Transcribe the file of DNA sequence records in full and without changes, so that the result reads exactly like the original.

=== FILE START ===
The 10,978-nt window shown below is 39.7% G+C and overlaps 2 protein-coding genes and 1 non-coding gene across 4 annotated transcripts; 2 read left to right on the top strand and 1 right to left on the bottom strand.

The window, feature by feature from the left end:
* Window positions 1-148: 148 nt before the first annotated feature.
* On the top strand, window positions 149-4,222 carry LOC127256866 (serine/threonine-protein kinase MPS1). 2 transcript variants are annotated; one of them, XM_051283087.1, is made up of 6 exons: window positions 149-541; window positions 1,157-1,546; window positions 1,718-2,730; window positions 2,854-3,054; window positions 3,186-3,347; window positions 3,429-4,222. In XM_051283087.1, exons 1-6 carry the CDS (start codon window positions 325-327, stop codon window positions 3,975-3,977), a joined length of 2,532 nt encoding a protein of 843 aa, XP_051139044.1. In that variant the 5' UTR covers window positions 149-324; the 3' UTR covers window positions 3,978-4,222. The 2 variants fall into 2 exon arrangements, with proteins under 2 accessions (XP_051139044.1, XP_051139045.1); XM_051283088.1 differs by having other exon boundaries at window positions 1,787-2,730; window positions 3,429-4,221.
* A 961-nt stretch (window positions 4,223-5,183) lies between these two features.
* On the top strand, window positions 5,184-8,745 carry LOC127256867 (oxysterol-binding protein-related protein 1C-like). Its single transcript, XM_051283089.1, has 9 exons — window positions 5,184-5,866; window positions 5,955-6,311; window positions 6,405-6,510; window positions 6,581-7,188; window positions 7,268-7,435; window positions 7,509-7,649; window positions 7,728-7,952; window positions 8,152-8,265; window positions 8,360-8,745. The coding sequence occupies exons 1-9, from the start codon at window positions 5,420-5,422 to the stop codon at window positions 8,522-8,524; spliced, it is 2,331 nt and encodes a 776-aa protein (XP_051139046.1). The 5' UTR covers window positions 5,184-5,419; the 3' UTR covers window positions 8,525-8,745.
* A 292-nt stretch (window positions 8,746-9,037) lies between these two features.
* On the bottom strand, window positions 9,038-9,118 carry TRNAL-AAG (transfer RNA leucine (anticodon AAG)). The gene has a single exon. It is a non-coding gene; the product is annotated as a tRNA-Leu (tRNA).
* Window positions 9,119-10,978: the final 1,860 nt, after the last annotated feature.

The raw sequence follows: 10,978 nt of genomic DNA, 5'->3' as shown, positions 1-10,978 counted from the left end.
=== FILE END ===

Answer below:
The 10,978-nt window shown below is 39.7% G+C and overlaps 2 protein-coding genes and 1 non-coding gene across 4 annotated transcripts; 2 read left to right on the top strand and 1 right to left on the bottom strand.

The window, feature by feature from the left end:
* Window positions 1-148: 148 nt before the first annotated feature.
* On the top strand, window positions 149-4,222 carry LOC127256866 (serine/threonine-protein kinase MPS1). 2 transcript variants are annotated; one of them, XM_051283087.1, is made up of 6 exons: window positions 149-541; window positions 1,157-1,546; window positions 1,718-2,730; window positions 2,854-3,054; window positions 3,186-3,347; window positions 3,429-4,222. In XM_051283087.1, exons 1-6 carry the CDS (start codon window positions 325-327, stop codon window positions 3,975-3,977), a joined length of 2,532 nt encoding a protein of 843 aa, XP_051139044.1. In that variant the 5' UTR covers window positions 149-324; the 3' UTR covers window positions 3,978-4,222. The 2 variants fall into 2 exon arrangements, with proteins under 2 accessions (XP_051139044.1, XP_051139045.1); XM_051283088.1 differs by having other exon boundaries at window positions 1,787-2,730; window positions 3,429-4,221.
* A 961-nt stretch (window positions 4,223-5,183) lies between these two features.
* On the top strand, window positions 5,184-8,745 carry LOC127256867 (oxysterol-binding protein-related protein 1C-like). Its single transcript, XM_051283089.1, has 9 exons — window positions 5,184-5,866; window positions 5,955-6,311; window positions 6,405-6,510; window positions 6,581-7,188; window positions 7,268-7,435; window positions 7,509-7,649; window positions 7,728-7,952; window positions 8,152-8,265; window positions 8,360-8,745. The coding sequence occupies exons 1-9, from the start codon at window positions 5,420-5,422 to the stop codon at window positions 8,522-8,524; spliced, it is 2,331 nt and encodes a 776-aa protein (XP_051139046.1). The 5' UTR covers window positions 5,184-5,419; the 3' UTR covers window positions 8,525-8,745.
* A 292-nt stretch (window positions 8,746-9,037) lies between these two features.
* On the bottom strand, window positions 9,038-9,118 carry TRNAL-AAG (transfer RNA leucine (anticodon AAG)). The gene has a single exon. It is a non-coding gene; the product is annotated as a tRNA-Leu (tRNA).
* Window positions 9,119-10,978: the final 1,860 nt, after the last annotated feature.

The raw sequence follows: 10,978 nt of genomic DNA, 5'->3' as shown, positions 1-10,978 counted from the left end.